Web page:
Controversy continues to rage over whether foods from plants modified with molecular genetic engineering techniques should have to be labeled as such. The battle has been fought for years in the media, Congress, state legislatures, federal courts and through referendum issues. Most mandatory-labeling proposals have failed, and none is currently in effectâ€“for good reason: They fail every testâ€“scientific, economic, legal and common sense. That hasn't prevented the more ignorant and ideological legislators from continuing to try.
Last month, four members of what we might call the congressional Liberal Lesser Lights and Loonies for Labeling Caucusâ€“Senators Merkley (D-Ore.), Tester (D-Mont.), Leahy (D-Vt) and Feinstein (D-Calif.)â€“introduced yet another bill that would require labeling. And just this week, the Senate will consider various options, the most pernicious of which would establish mandatory labeling in the guise of a "voluntary" schemeâ€“voluntary, that is, only until impossible benchmarks for "substantial participation" by food producers fail to be met.
And not to be outshone by federal legislators in the Public Policy Stupid Sweepstakes, Linda S. Rosenthal, a member of the New York Assembly who represents Manhattan's tony Upper West Side, has introduced a labeling bill (AB00617A) that, in effect, imposes a punitive tax on her constituents and tramples the constitutional right of food manufacturers and sellers not to provide such labeling. Her rationaleâ€“ if it can be dignified with that termâ€“illustrates all that is wrong with such initiatives.
The "justification" section of the bill claims that, "[g]enetic engineering is not the same as traditional breeding techniques in that it involves methodologies that transcend natural reproductive processes." Wrong. Via ever more sophisticated techniques, genetic modification has been with us for millennia. Plant breeders routinely use radiation or chemicals on seeds to scramble a plant's DNA to generate new traits. And here's the punchline: "Wide cross" hybridization has given rise to plants that do not and cannot exist in nature; these plants include the varieties of corn, oats, pumpkin, wheat, tomatoes and potatoes we buy every day. (Yes, even "heirloom" varieties and the overpriced organic stuff at Whole Foods.) On average, every day we consume many servings of fruits, vegetables, and grains derived from wide crosses.
In any case, what's critical is not the source of genetic material, but its function. But Rosenthal and more than 30 assembly co-sponsors want to label only foods made with the newest, most precise and predictable techniques.
Further illustrating the inconsistency and irrationality of Rosenthal's bill, consider that corn, soybean or canola oil from genetically engineered plantsâ€“all of which we consume routinely nowâ€”would be required to have the label, although they contain no DNA, carbohydrate or protein at all. In other words, they are virtually pure oil and contain nothing that reveals their pedigree. Bottles of identical oil obtained from conventionally-modified crops would not be required to bear the label. This makes no sense.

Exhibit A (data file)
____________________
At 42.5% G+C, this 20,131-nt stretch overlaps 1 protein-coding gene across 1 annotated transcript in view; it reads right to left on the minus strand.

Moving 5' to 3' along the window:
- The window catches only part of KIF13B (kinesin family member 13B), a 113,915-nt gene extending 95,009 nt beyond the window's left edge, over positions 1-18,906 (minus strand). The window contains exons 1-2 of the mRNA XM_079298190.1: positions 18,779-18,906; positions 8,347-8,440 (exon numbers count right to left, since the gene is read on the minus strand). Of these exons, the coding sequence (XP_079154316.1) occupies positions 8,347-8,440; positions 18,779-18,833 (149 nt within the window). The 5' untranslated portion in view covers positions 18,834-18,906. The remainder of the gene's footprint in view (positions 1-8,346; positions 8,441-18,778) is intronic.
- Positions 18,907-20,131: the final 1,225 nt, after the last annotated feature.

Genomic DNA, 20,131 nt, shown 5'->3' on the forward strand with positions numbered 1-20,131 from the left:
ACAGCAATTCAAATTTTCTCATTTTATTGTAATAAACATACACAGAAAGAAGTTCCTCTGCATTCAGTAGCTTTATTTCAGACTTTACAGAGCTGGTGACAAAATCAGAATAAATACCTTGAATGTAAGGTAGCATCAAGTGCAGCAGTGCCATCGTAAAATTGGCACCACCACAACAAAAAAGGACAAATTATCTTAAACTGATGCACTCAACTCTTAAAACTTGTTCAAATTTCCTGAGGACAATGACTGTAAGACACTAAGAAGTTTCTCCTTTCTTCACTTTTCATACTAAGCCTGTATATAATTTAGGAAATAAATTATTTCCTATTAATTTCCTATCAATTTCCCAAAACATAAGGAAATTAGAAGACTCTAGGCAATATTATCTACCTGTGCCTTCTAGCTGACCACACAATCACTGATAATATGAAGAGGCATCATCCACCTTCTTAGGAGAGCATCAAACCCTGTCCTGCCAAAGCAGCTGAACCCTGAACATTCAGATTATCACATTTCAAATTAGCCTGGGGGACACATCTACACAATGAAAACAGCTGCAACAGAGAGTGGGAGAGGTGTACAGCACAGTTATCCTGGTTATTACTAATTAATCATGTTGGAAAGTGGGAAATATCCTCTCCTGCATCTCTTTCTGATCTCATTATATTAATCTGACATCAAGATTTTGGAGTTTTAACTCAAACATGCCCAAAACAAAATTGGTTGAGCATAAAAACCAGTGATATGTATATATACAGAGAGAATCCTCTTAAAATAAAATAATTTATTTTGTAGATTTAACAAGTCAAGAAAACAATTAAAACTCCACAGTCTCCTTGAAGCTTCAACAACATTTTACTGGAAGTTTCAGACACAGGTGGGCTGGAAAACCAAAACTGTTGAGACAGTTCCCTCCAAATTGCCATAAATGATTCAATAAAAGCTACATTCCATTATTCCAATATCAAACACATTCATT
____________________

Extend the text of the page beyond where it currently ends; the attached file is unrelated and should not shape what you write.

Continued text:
Science and common sense aside, the labeling bill would violate the First Amendment to the U.S. Constitution. In Reed v. the Town of Gilbert, the Supreme Court ruled that labels like Rosenthal's are "compelled commercial speech" and thus must conform to the speech requirements of the First Amendment. The essence of the case is that it expands the range of regulations subject to "strict scrutiny," the strictest standard of review for constitutionality, to include special labeling laws. Without a compelling state interest (as opposed to just a preference), such as issues of safety or proper usage, a requirement to label foods that contain "genetically engineered" ingredients is unlikely to survive the strict scrutiny standard, and thus would be unconstitutional.
There are no compelling state interests, and the labeling requirement would be costly to New Yorkers: A 2014 analysis from Cornell University of mandatory labeling in New York predicted that labeling of genetically engineered foods could raise the cost of food by about $800 annually for a family of four.
Rosenthal's bill (like the recent Senate legislation mentioned above) carries water for the organic food industry, and does so at the expense of free speech and her constituents' best interests. Her liberal Upper West Side base may not be happy that First Amendment protections extend to commerce, but the courts are entrusted to respect them.
Whatever it proponents may say, mandatory labeling is a complex, pernicious and potentially costly undertaking. It is neither necessary nor advantageous to consumers, and benefits only the stakeholders in the organic sector.
Henry I. Miller, a physician, is the Robert Wesson Fellow in Scientific Philosophy and Public Policy at Stanford University's Hoover Institution; he was the founding director of the FDA Office of Biotechnology from 1989 to 1993.
Jeff Stier is the director of the Risk Analysis Division at the National Center for Public Policy Research.